>regardless of who pays for it, the numbers still say that other options
>are more cost effective in reducing CO2 per dollar than putting solar panels
>on roofs. i think eventually a solar solution is the best option, but
>its just not practical large scale at the moment.

Thatís because Australian's can't sell their PV Power back to the grid at spot prices. We get a flat amount per KWh we generate just like we pay a flat amount per KWh. If we copied Germany's model Australian households fitted with solar arrays would be getting money back from the retailers when they sell their excess electricity back at the prevailing market price.

Right now the eastern states (+ SA) have a price cap of $10,000 per MWh so if you installed 1MW of capacity from solar sources on top of your roof it is highly probable that, under the Germany system, you would get some large checks after summer. But then there are always the vested interests of the generators to consider... if everyone had a solar array why would we need a La Trobe valley?
lacto
12/11/2007
3:31:36 PM
the retailers arent interested in you actually returning power to the grid , they only want you to install "x" kw capacity for which they can claim on the rebates but when you ask about setting up an array to track the sun they claim it isnt worth it as you'll ONLY get another 25 to 35 % more output and it would be better to put in more panels as it is too expensive to track. A 5kw array is quoted at around $55,000 so if 25% more you could spend $14000 to track and be ahead . Personally i believe i can set up a tracker for a few thousand . Still playing around with figures before i commit to such an outlay but I'm going ahead with solar preheat or hot water as currently require 1200 to 1600 litres per day at 90 + degrees and solar should provide nearly all of that 70% of the time and about 50 % of the energy the rest of the time. Pay back on the hot water is of the order of 4 to 5 years where as electric is a rate of return of 2.5% p.a. at present though the capital cost is depreciable over time as well .A carbon tax will certainly make the economics of solar much better . Also where we are around 15% of power is lost in transmission to us (so I'm told) so pwer back into the grid will have minimal losses to get to another nearby user.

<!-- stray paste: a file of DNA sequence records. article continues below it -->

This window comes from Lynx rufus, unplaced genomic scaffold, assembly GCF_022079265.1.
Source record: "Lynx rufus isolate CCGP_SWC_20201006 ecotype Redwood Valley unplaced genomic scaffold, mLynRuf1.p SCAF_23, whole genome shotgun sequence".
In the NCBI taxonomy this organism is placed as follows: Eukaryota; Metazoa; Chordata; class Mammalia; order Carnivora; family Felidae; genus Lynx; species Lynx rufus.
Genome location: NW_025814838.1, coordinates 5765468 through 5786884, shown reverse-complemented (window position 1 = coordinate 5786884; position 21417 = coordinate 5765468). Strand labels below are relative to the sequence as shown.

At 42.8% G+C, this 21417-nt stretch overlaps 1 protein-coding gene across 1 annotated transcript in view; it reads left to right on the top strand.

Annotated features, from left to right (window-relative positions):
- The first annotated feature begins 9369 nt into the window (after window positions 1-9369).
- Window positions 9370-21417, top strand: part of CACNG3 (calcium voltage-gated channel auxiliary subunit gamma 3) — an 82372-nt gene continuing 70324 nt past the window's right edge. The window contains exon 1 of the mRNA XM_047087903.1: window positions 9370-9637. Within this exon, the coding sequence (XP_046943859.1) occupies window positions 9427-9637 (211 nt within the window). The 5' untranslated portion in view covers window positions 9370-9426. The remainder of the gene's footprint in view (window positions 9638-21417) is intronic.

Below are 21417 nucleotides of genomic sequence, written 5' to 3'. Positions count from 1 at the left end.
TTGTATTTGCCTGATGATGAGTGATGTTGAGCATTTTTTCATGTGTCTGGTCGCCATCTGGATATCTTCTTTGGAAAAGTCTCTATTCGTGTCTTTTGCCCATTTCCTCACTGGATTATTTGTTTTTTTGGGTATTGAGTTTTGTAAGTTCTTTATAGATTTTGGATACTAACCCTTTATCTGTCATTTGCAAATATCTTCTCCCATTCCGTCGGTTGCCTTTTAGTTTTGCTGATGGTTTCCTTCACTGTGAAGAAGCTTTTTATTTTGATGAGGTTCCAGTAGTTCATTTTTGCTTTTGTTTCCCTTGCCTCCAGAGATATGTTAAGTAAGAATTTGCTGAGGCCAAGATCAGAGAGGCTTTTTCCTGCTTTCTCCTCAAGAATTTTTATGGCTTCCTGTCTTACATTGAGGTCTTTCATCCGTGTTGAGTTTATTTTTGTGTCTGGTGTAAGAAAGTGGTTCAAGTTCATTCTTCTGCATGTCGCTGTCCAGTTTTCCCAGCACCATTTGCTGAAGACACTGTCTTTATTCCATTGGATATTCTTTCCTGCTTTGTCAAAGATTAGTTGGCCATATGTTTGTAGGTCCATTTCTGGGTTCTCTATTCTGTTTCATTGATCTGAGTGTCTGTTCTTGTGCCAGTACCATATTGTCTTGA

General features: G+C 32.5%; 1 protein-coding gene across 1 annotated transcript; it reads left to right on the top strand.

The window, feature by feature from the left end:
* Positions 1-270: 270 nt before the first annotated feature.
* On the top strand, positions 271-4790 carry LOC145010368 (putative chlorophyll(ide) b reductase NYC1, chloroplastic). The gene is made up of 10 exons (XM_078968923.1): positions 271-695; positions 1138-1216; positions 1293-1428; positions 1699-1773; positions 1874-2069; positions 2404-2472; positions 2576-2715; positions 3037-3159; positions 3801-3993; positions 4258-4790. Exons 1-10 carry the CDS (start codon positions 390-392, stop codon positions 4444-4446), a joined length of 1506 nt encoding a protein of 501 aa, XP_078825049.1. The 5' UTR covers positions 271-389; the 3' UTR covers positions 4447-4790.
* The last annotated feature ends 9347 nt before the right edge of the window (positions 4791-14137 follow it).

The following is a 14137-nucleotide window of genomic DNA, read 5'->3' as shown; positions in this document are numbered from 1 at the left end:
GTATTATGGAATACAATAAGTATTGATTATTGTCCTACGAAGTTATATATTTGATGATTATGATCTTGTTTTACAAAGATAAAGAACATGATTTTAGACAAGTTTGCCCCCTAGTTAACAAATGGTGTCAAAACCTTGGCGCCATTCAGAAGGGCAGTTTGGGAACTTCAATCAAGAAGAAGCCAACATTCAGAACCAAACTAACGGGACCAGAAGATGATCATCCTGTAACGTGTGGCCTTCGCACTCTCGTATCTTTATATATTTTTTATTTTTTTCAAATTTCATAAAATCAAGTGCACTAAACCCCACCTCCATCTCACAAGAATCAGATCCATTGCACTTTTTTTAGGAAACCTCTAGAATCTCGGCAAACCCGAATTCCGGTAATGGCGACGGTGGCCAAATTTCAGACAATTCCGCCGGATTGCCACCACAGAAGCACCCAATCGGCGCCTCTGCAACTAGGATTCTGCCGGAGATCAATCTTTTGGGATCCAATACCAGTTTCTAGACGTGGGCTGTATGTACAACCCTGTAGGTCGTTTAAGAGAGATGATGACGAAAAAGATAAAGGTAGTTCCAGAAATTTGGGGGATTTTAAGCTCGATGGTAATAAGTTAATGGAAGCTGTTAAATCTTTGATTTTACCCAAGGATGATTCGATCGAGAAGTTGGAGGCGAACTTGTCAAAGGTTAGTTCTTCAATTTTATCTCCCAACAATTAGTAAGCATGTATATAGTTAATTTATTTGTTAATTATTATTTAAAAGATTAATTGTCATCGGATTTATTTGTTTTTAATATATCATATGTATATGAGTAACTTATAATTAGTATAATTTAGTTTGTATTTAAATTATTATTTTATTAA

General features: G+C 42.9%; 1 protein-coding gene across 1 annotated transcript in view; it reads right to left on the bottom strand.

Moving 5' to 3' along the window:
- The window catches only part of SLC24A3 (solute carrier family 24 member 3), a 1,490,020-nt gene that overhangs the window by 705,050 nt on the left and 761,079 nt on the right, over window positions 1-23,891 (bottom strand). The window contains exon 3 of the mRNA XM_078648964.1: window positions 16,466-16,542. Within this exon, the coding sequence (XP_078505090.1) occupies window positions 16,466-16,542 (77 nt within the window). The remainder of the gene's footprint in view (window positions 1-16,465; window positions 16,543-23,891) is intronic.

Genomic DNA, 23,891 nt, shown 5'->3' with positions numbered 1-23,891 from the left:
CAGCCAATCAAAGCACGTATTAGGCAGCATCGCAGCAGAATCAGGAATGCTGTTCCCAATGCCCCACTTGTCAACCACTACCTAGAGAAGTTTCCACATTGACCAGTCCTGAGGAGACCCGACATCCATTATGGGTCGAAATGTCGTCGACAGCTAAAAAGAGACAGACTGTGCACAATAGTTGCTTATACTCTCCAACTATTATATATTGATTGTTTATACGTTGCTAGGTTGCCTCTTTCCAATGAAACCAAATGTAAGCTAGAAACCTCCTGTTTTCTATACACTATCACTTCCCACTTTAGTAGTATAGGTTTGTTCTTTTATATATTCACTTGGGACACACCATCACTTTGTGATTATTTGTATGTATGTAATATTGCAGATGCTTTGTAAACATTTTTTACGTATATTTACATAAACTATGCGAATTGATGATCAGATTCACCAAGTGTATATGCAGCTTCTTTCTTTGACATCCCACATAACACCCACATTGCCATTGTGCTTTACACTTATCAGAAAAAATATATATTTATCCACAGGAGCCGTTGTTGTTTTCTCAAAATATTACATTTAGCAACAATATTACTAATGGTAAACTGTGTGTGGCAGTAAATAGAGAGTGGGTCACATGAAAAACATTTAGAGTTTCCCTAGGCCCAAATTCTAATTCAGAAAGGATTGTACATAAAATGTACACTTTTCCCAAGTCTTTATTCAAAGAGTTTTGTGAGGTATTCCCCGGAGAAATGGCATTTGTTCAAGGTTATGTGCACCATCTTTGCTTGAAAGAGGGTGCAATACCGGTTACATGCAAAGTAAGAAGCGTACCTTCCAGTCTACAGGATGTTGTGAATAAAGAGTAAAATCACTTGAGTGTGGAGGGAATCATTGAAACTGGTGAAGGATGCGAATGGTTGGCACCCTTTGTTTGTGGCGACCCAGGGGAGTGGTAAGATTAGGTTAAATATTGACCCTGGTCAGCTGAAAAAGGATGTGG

evanbb
12/11/2007
3:33:09 PM
I've done a bit more looking into it and found this paper to be very useful:

http://www.uic.com.au/nip57.htm

On average (with big variance) nuclear and wind are about the same energy payback (which surprises me a lot), but I guess nuke gets there by making huge power numbers. Solar not so good. Interesting stuff.